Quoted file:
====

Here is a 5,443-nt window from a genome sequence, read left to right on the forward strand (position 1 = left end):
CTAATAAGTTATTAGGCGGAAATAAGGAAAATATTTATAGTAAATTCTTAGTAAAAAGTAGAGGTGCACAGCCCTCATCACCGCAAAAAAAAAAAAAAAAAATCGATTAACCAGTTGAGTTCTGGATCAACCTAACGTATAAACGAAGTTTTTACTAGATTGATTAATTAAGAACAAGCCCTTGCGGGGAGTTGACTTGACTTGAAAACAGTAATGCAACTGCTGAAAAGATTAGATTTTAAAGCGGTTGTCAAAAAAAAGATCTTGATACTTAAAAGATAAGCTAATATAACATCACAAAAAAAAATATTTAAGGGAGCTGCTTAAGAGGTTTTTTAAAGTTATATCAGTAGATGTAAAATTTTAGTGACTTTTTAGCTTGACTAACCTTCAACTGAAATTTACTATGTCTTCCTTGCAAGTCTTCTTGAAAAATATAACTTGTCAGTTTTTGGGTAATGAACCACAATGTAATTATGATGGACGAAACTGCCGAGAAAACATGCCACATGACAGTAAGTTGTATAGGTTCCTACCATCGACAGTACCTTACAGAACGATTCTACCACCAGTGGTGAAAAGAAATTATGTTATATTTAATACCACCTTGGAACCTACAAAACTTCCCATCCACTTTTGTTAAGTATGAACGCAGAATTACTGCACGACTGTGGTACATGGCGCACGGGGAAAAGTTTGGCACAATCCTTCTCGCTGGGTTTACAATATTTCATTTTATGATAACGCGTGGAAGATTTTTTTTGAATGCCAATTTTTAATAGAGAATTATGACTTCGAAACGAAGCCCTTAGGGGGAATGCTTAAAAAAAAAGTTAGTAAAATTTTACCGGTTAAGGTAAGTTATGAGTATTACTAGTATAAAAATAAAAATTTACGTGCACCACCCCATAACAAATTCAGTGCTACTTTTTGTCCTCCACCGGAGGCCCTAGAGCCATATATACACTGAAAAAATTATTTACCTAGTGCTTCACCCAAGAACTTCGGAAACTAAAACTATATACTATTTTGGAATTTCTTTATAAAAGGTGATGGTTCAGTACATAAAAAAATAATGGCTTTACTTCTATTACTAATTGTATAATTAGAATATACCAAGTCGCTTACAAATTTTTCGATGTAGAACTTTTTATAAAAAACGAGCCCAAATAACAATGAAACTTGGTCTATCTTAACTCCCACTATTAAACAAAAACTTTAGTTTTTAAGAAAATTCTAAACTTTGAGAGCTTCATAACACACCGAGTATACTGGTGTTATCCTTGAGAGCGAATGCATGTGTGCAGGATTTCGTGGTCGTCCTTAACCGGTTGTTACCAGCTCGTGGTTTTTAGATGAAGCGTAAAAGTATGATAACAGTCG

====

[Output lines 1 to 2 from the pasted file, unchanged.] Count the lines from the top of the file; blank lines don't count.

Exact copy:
Here is a 5,443-nt window from a genome sequence, read left to right on the forward strand (position 1 = left end):
CTAATAAGTTATTAGGCGGAAATAAGGAAAATATTTATAGTAAATTCTTAGTAAAAAGTAGAGGTGCACAGCCCTCATCACCGCAAAAAAAAAAAAAAAAAATCGATTAACCAGTTGAGTTCTGGATCAACCTAACGTATAAACGAAGTTTTTACTAGATTGATTAATTAAGAACAAGCCCTTGCGGGGAGTTGACTTGACTTGAAAACAGTAATGCAACTGCTGAAAAGATTAGATTTTAAAGCGGTTGTCAAAAAAAAGATCTTGATACTTAAAAGATAAGCTAATATAACATCACAAAAAAAAATATTTAAGGGAGCTGCTTAAGAGGTTTTTTAAAGTTATATCAGTAGATGTAAAATTTTAGTGACTTTTTAGCTTGACTAACCTTCAACTGAAATTTACTATGTCTTCCTTGCAAGTCTTCTTGAAAAATATAACTTGTCAGTTTTTGGGTAATGAACCACAATGTAATTATGATGGACGAAACTGCCGAGAAAACATGCCACATGACAGTAAGTTGTATAGGTTCCTACCATCGACAGTACCTTACAGAACGATTCTACCACCAGTGGTGAAAAGAAATTATGTTATATTTAATACCACCTTGGAACCTACAAAACTTCCCATCCACTTTTGTTAAGTATGAACGCAGAATTACTGCACGACTGTGGTACATGGCGCACGGGGAAAAGTTTGGCACAATCCTTCTCGCTGGGTTTACAATATTTCATTTTATGATAACGCGTGGAAGATTTTTTTTGAATGCCAATTTTTAATAGAGAATTATGACTTCGAAACGAAGCCCTTAGGGGGAATGCTTAAAAAAAAAGTTAGTAAAATTTTACCGGTTAAGGTAAGTTATGAGTATTACTAGTATAAAAATAAAAATTTACGTGCACCACCCCATAACAAATTCAGTGCTACTTTTTGTCCTCCACCGGAGGCCCTAGAGCCATATATACACTGAAAAAATTATTTACCTAGTGCTTCACCCAAGAACTTCGGAAACTAAAACTATATACTATTTTGGAATTTCTTTATAAAAGGTGATGGTTCAGTACATAAAAAAATAATGGCTTTACTTCTATTACTAATTGTATAATTAGAATATACCAAGTCGCTTACAAATTTTTCGATGTAGAACTTTTTATAAAAAACGAGCCCAAATAACAATGAAACTTGGTCTATCTTAACTCCCACTATTAAACAAAAACTTTAGTTTTTAAGAAAATTCTAAACTTTGAGAGCTTCATAACACACCGAGTATACTGGTGTTATCCTTGAGAGCGAATGCATGTGTGCAGGATTTCGTGGTCGTCCTTAACCGGTTGTTACCAGCTCGTGGTTTTTAGATGAAGCGTAAAAGTATGATAACAGTCG